What seems to be your dongle? We compare three of the latest car diagnostic adapters

We're very fortunate to live in a time replete with a multitude of gizmos that allow us a deeper connection to our cars. Between factory-installed services that cut out the owner or cost-prohibitive, user-unfriendly diagnostic hardware, we're left knowing the least about what's going on with the car we own. This puts many of us in the uncomfortable position of relying solely on the word of a mechanic who can easily take advantage of our ignorance.

Thanks to the ubiquity of smartphones, many companies have developed app-based devices that let us know what's going on with our cars directly and in a language we can understand. With the Verizon Hum on the horizon, we wanted to see it how fares against similar OBD II port dongles: one that came before -- Automatic, and an up-and-comer -- Vinli.


The Automatic car adapter is probably one of the more recognized consumer diagnostic devices due to its proliferation in Apple stores, bringing the concept of user-friendly OBD port adapters to the forefront. That means it also sets the benchmark for any competitors.

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Along with the ability to decode engine and warning alerts, Automatic also helps drivers drive in a more fuel efficient manner. Alerts and fuel consumption reports give real-time feedback that operators can use to modify their habits. On top of that, location services make sure the car is easily found either in a parking lot, or in an emergency -- Automatic can call 911 in the event of a crash.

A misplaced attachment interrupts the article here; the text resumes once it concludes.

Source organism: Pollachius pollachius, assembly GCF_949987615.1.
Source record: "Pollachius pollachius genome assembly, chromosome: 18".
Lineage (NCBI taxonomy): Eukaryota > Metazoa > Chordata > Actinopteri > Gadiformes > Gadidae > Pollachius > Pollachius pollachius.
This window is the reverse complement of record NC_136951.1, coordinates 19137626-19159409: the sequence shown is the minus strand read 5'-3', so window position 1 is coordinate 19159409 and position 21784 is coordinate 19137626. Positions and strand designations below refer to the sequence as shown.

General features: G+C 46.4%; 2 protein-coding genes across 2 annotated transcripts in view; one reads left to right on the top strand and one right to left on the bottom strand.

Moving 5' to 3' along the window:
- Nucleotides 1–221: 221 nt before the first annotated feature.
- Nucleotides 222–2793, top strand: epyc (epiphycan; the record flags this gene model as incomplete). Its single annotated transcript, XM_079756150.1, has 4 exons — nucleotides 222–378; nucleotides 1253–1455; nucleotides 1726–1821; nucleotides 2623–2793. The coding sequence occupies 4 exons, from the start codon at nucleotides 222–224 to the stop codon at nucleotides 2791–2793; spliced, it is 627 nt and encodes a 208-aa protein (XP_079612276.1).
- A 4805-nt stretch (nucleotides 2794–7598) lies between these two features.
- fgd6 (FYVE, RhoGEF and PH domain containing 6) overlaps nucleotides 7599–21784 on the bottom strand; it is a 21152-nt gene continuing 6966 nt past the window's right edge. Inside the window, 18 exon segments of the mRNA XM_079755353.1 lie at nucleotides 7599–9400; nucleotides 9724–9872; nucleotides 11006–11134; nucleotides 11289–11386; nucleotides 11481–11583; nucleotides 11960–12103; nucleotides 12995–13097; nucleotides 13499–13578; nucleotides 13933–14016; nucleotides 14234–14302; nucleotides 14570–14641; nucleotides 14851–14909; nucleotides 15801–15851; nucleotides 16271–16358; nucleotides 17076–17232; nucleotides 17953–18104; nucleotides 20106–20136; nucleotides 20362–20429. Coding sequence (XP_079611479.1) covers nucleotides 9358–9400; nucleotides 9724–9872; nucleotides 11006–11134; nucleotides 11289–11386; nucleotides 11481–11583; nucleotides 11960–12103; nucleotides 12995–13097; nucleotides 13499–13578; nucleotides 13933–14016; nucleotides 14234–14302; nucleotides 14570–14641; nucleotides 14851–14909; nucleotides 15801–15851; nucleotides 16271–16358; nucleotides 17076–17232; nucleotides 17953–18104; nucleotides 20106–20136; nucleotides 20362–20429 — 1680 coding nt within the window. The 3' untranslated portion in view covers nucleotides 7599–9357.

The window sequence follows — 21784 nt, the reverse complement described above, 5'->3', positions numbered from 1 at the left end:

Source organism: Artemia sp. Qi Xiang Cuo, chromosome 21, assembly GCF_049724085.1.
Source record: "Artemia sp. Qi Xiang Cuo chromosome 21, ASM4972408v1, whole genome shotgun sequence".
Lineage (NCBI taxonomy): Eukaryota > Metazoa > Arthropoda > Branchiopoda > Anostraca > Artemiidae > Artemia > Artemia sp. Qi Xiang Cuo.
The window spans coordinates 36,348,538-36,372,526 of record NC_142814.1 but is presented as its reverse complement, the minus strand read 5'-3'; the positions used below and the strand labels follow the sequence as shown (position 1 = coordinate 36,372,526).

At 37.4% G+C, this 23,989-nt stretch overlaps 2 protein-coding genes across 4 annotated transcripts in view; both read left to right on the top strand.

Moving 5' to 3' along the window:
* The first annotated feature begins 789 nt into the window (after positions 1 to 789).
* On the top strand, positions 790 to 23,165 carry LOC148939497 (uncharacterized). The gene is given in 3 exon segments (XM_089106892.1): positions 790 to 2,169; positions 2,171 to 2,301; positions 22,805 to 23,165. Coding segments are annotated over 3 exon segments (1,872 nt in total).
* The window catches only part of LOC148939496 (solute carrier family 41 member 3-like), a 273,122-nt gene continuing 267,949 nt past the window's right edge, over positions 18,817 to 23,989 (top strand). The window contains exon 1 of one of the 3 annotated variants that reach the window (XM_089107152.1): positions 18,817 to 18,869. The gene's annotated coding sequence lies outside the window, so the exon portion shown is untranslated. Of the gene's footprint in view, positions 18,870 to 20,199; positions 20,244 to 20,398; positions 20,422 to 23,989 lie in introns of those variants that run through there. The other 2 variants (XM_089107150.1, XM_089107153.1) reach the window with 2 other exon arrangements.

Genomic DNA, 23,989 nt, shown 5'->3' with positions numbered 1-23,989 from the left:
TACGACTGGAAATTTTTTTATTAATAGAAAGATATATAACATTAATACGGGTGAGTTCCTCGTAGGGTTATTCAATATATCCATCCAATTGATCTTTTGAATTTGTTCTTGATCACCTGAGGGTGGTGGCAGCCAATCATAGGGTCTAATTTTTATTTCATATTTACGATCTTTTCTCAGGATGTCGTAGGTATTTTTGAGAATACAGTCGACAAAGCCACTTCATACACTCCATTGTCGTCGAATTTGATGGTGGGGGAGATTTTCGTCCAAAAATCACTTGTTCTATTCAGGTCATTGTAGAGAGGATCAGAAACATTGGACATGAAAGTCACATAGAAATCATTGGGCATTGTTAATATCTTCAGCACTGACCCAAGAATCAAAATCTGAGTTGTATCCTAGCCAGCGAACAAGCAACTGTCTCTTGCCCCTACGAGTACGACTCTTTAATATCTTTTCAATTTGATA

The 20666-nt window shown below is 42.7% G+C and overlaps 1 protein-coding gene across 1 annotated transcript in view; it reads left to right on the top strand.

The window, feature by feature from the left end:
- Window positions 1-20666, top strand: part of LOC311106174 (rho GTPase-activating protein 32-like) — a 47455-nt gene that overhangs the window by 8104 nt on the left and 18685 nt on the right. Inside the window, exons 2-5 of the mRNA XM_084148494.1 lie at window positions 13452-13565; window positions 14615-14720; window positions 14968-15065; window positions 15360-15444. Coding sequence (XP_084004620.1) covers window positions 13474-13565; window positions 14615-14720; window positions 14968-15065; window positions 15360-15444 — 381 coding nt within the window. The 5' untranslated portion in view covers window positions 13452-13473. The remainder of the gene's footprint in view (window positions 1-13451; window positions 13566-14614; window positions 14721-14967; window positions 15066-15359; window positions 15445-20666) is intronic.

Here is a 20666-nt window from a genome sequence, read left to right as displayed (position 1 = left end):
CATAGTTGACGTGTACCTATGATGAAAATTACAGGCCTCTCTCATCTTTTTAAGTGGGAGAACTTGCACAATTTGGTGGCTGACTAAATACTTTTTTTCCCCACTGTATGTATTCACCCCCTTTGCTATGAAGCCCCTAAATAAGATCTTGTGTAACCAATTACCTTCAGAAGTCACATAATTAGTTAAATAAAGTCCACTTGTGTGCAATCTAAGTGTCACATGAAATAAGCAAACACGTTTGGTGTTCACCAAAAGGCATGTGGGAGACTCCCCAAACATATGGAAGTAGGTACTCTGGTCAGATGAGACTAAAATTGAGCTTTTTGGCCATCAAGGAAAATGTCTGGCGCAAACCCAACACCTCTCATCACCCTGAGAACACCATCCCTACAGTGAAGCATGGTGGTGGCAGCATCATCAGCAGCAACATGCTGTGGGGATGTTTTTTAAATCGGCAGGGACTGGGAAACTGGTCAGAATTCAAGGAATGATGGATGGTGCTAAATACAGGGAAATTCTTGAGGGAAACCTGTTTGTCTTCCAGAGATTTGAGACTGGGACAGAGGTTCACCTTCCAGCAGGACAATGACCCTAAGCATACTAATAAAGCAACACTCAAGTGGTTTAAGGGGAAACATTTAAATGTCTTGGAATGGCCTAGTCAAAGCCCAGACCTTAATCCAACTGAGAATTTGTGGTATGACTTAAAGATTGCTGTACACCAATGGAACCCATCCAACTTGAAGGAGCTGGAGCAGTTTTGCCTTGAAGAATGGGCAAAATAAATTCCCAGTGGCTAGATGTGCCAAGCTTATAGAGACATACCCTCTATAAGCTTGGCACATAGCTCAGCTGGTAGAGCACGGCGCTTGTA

Being early to the scene has allowed Automatic to hone their offerings, developing a web-based dashboard and connection to a bundle of apps for either performance or convenience. At just $99.95, it's the most inexpensive adapter of the three.

Verizon Hum

Verizon's newly available Hum takes the ODB port connection and builds on the concept with the help of its vast cellular network. Hum does all the diagnostic code translations as Automatic does, but instead of only being able to send data to a smartphone app, Hum can communicate with an ASE-Certified mechanic at a Verizon call center. Now, you not only have the code translated, but you have the ability to chat with a professional who can elaborate further.

The hardware is free, but Verizon requires those interested to pony up $15 each month. That'll add up to $180 per year, which can't currently be part of an existing Verzion plan. Sure, you'll have a top-notch call center to reach out to, but how often would they need to be contacted for customers to justify the price?


The new dongle on the block is Vinli, which is so new it's not out yet. Vinli is, in its own way, a hybrid of the first two adapters. Like Automatic, you have easily readable diagnostic data and a host of third party apps for safety, security, and telematic gathering. Vinli connects to a cellular network, but doesn't have any dedicated call centers. Instead, Vinli will turn cars into roving T-Mobile wifi hotspots.

Along with the $149.99 pre-order, Vinli users will have to select a T-Mobile data plan, ranging from $5.99 for 500MB to $40 for 3GB of 4G LTE network usage.

So what'll it be? Select the lower cost item and tackle issues on your own? Subscribe to Verizon's network of helpers? Or provide friends and family with a mobile wifi? Regardless of what customers choose, they all at leas begin to finally unravel the mysteries that lay under the hood.